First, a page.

First and foremost, you need to understand and manage the “democollaboration” style of today’s young and new companies.
Yes, I invented the term, and I’m going to use it liberally in this post! Democollaboration is when a company has a democratic power structure, a horizontal management hierarchy, and a collaborative decision making process.
Often you’ll see democollaboration in startups run by groups of Millenials, but you’ll also find it in new launches by experienced owner-managers who have banded together for financial reasons.
Here’s how the trend in democollaboration is changing how you work with startups and how they want to work with you:
Build deep relationships with more than one person in the customer’s company. I’ve covered this before, but it bears repeating. Within your customer’s organization, many people may have the power, responsibility and influence to purchase your product or service. You will want to meet frequently with their entire group if possible. Keep in mind that, in a democollaborative setting, the startup team will trust each other before they trust you. Earn your way into the circle of trust.
Learn to use collaboration software. If your company uses Basecamp or a proprietary project management program, you may be able to add your customer as a user in a partitioned section. Personally, I adapt to the programs that my customers use so I become a seamless and invaluable part of the user group. There are many project management options that are free or affordable. Be sure the program can be used on mobile devices and accessed from the cloud. At the very least, learn to use Google Docs and Dropbox, so you can manage and share information with multiple team members. Collaboration apps will help you streamline communication, consolidate digital assets, and reduce errors.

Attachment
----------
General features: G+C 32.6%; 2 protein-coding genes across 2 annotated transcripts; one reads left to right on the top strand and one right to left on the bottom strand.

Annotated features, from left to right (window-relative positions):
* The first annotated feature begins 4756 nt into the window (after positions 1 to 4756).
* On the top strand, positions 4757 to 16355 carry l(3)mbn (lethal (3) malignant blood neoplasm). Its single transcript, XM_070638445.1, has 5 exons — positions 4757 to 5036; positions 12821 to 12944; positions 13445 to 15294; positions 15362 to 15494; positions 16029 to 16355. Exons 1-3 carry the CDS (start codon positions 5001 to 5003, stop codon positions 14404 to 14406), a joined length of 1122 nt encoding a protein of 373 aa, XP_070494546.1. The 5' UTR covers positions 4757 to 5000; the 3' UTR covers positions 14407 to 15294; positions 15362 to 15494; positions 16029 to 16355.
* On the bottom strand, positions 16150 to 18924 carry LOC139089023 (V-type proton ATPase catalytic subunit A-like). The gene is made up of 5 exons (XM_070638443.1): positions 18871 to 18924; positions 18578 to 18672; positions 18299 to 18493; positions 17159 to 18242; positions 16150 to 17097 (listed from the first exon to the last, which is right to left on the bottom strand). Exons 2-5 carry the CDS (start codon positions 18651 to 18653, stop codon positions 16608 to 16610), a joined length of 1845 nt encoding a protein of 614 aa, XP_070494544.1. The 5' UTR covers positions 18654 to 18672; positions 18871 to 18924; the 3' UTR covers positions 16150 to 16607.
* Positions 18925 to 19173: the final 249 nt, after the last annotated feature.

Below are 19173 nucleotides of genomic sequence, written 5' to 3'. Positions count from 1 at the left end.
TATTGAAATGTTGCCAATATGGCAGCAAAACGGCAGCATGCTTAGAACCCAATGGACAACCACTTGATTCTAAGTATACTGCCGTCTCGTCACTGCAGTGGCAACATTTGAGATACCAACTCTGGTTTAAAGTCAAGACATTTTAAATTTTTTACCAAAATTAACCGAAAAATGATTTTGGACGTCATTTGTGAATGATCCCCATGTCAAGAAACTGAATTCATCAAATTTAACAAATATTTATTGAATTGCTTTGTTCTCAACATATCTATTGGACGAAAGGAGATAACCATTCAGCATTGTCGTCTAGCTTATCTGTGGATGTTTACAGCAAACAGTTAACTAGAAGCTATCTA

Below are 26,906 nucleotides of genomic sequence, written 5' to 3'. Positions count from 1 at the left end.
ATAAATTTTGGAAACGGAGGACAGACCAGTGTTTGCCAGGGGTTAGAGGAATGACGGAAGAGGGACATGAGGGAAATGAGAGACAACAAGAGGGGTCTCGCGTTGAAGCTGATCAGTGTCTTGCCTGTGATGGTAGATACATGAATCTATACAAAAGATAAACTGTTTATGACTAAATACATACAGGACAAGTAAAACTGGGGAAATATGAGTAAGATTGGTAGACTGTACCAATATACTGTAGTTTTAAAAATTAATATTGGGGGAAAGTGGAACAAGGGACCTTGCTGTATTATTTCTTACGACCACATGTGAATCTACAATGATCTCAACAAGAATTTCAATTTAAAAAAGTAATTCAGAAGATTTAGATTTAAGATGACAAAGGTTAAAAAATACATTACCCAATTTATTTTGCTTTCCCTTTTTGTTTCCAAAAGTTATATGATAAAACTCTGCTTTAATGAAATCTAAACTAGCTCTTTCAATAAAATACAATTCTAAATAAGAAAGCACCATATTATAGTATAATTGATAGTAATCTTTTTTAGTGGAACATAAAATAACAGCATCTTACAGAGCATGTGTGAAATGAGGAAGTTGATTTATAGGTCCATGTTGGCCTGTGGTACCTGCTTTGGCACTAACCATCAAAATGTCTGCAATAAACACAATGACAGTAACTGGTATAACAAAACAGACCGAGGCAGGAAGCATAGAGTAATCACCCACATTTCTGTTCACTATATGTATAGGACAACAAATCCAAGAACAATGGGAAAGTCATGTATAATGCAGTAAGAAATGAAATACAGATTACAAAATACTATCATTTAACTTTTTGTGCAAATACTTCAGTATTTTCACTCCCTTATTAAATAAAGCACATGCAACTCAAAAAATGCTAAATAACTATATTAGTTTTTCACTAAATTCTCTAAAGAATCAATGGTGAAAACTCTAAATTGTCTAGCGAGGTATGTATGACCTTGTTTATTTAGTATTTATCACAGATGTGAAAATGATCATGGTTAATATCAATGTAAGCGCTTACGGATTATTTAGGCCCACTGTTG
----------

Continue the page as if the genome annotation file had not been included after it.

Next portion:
Prepare your entire team to interface with the customer’s entire team. Democollaboration can be a real culture shift for a printing company. Your startup customer will want to meet various people in your organization, not just the salesperson or CSR. They may want to hold meetings in your conference room. You’ll probably have a cluster of curious onlookers at the first press check. For meetings, always ask, “Is there anyone else who should be included?” Consider using a web-based option to record meetings for those who cannot attend. Again, there are many free or affordable choices, from Skype to online options like GoToWebinar. If you are hosting a meeting that will be recorded, have a meaningful agenda and control the flow of the meeting so those watching the replay don’t have to sit through chit chat. I have meetings transcribed for customers so we can cut and paste action items and CYA documentation right into our project management software. Develop a style of communication that works for everyone.
Respect everyone’s time. If you are a “drop by” kind of person who shows up unannounced, you may not realize you are wasting people’s time because everything seems so loose and casual. This is not a good precedent. When newly-formed groups are getting up to speed on their own communication and management styles, they need to be around good role models. As startups progress, the roles of the individuals and the structure of power may change. The person whose time you are wasting now may end up being the key decision maker later. It’s crucial to be personable yet professional. Make appointments, have a purpose, and don’t be a “lid.”*
Your company may already have adapted to the democollaborative style of today’s startup companies. that’s good, because this will be the trending topic of the future. Get a jump on your competition and learn how to work with startup companies…now, now, now!
Sandy Hubbard is a marketing strategist for printing companies. She builds marketing programs that can be sustained over the long haul, with affordable tools and your own people…and without stress! Find Sandy on Twitter at @sandyhubbard each Wednesday at 4 PM ET, assisting #PrintChat host Deborah Corn @PrintMediaCentr with a lively online discussion for printers and those who love print.
* A “lid” in ham radio lingo is that jerk who hogs bandwidth, blunders on with no sense of others, and is inept at using the tools of the trade.